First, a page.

More than half of people with cancer diagnoses will undergo palliative or curative external beam radiation therapy at some point in their treatment, and the vast majority of those who do — particularly those treated for sarcomas, breast cancers, or head and neck cancers — will experience radiation dermatitis, a potentially debilitating adverse effect.1-4 Severe radiation dermatitis occurs in up to 25% of patients and can profoundly degrade patients’ quality of life and disrupt radiotherapy schedules.1,2

The condition is the most common adverse event for patients undergoing cancer radiotherapy.1

Acute radiation dermatitis occurs within weeks of treatment initiation and lasts up to a month after radiotherapy has been completed.1,2 Symptoms include skin discoloration (erythema, usually redness), localized skin edema, desquamation (thinning, dry, and peeling skin), and ulceration. Patients report experiencing localized skin discomfort and pain or burning sensations. Several radiation dermatitis severity grading systems exist, including the Common Terminology Criteria for Adverse Events (CTCAE) and the Radiation Therapy Oncology Group (RTOG) toxicity scoring system.

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Chronic radiation dermatitis, caused by disrupted inflammatory and fibrotic cytokine regulation, appears after radiotherapy has been completed and can last for months or years; symptoms include fibrotic, ulcerating, and necrotic wounds. Chronic radiation dermatitis-associated fibrosis can cause lymphedema.4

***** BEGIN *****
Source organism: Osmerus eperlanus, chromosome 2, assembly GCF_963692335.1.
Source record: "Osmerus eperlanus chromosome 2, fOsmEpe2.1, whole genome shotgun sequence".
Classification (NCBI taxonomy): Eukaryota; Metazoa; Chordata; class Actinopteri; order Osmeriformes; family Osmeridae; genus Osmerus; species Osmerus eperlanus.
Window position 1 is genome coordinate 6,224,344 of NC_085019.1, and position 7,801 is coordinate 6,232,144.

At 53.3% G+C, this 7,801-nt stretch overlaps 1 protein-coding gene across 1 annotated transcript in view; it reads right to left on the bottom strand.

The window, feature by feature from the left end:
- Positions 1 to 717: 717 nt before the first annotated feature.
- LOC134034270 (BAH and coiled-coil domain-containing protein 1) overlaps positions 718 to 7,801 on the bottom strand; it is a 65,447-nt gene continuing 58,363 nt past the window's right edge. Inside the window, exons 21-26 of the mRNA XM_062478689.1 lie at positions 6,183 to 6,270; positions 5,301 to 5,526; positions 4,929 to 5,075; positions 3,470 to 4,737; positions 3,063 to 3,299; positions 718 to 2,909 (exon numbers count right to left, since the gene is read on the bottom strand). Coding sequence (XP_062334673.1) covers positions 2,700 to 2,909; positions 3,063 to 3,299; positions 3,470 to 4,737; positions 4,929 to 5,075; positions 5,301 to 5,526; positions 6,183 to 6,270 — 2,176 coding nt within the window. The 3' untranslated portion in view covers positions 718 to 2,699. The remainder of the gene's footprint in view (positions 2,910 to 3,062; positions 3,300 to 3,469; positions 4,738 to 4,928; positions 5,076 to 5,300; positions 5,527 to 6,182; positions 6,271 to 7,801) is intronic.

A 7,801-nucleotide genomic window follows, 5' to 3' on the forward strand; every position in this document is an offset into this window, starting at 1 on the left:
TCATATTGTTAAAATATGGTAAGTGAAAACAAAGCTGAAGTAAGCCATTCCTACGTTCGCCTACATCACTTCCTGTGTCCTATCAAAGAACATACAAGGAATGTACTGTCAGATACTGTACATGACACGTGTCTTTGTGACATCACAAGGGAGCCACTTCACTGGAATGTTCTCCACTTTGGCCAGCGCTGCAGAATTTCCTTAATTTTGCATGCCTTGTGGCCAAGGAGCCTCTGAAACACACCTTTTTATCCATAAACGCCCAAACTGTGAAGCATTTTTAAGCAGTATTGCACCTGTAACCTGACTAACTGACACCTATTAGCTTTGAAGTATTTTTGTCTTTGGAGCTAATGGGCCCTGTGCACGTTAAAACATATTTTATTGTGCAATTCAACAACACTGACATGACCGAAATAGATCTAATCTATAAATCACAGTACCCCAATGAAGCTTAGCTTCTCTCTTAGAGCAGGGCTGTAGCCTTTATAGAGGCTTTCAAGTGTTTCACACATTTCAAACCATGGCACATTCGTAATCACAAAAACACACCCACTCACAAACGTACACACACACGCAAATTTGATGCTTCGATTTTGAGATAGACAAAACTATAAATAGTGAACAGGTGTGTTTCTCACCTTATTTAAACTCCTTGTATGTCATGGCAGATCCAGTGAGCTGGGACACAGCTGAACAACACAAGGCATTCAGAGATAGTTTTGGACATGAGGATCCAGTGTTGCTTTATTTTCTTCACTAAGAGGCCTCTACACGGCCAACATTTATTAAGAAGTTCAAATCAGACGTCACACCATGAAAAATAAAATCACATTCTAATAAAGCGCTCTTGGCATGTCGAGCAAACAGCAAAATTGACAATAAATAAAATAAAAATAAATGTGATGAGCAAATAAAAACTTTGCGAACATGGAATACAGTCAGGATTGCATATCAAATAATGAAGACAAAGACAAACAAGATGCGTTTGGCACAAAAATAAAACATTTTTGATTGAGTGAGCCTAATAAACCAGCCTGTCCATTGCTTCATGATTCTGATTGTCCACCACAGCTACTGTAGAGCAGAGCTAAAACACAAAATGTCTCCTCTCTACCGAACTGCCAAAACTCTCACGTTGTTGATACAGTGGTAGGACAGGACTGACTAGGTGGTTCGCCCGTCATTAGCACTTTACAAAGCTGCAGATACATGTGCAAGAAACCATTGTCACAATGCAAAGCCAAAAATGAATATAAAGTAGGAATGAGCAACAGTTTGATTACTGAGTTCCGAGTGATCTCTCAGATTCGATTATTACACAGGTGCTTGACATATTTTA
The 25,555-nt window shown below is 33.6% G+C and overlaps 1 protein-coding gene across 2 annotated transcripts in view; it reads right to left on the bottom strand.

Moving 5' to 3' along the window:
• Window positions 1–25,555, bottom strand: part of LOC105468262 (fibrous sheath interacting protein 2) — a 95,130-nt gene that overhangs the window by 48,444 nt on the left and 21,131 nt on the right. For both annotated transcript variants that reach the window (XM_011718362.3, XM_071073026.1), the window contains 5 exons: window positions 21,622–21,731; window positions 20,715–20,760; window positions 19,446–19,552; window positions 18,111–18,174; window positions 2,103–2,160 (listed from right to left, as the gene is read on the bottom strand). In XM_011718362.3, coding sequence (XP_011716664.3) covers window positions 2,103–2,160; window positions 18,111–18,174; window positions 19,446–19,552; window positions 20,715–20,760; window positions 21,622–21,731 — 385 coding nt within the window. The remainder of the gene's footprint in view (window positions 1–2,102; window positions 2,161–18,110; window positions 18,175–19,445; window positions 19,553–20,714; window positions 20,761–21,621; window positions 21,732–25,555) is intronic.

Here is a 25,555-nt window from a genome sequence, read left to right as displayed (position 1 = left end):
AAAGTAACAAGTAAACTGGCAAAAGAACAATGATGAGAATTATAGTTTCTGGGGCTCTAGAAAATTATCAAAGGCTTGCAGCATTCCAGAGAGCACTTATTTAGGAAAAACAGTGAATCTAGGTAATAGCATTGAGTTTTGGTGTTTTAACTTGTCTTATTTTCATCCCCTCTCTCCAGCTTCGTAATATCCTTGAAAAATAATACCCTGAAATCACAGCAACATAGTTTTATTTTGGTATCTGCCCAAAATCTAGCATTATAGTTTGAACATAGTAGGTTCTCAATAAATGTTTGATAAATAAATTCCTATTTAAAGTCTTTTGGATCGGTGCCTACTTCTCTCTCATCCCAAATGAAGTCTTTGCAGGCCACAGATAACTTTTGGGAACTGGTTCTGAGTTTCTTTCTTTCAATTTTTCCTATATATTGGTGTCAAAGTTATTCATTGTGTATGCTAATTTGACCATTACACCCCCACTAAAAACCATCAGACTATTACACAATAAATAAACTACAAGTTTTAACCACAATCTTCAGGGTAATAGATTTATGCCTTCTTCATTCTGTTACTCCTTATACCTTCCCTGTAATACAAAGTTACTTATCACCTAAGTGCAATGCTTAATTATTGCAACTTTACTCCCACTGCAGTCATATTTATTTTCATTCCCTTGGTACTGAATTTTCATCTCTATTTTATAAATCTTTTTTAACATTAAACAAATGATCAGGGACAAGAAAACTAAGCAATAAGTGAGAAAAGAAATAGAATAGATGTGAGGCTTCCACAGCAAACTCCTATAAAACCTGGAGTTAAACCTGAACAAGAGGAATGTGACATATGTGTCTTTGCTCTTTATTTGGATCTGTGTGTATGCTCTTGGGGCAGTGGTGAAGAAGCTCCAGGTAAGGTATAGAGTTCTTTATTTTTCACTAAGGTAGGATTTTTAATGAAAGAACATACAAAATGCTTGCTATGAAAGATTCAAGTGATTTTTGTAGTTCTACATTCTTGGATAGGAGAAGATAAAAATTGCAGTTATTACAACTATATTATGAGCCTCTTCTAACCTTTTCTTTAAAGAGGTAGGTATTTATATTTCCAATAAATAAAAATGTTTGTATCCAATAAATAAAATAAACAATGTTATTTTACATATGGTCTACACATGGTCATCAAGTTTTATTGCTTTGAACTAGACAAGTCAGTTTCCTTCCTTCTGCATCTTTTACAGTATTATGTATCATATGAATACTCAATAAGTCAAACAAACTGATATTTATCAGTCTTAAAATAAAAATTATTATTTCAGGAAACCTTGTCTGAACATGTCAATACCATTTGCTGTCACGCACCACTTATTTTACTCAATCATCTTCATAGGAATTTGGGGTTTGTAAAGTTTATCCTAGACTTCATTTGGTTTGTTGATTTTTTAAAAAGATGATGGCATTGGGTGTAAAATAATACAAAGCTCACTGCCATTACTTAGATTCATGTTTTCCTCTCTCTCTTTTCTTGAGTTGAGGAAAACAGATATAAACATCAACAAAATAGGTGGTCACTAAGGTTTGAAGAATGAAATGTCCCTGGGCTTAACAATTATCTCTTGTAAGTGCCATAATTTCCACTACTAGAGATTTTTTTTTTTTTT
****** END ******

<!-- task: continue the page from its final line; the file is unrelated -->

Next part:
Sparing healthy, nontarget tissues from irradiation to the greatest degree possible with shielding, positioning, radiation beam shaping, and intensity modulation is key to reducing the risk and severity of radiation dermatitis. Even so, most patients will develop the condition to some degree.

Management involves avoiding skin irritation.1 Patients undergoing radiotherapy should wear loose-fitting clothing and avoid sun exposure and cosmetic skin products.1,4 However, because of an immature and inconsistent evidence base for managing radiation dermatitis, treatment standards vary from facility to facility.1

Patients searching the Internet and social media platforms for advice on relief from radiation dermatitis encounter voluminous non-evidence-based advice, frequently describing aloe vera products’ claimed benefits. A recent Google search for “radiation dermatitis” and “aloe vera,” for example, yielded more than 40,000 websites, including several skin cream products marketed as treatments. A search of for “aloe” and “radiation” identified more than 500 products. Among researchers, however, the potential benefits of topical aloe vera has been controversial.5 

In an attempt to clarify ambiguities and identify evidence-based recommendations for the clinical management of radiation dermatitis, the International Society of Nurses in Cancer Care (ISNCC) convened an 18-member interdisciplinary expert panel early in 2020 to systematically review the published research literature.1 Panelists reviewed 36 high-quality, randomized, controlled clinical trials of experimental topical treatments of cancer radiation dermatitis published between 2012 and 2020.1 Their consensus recommendations were published in September 2021.1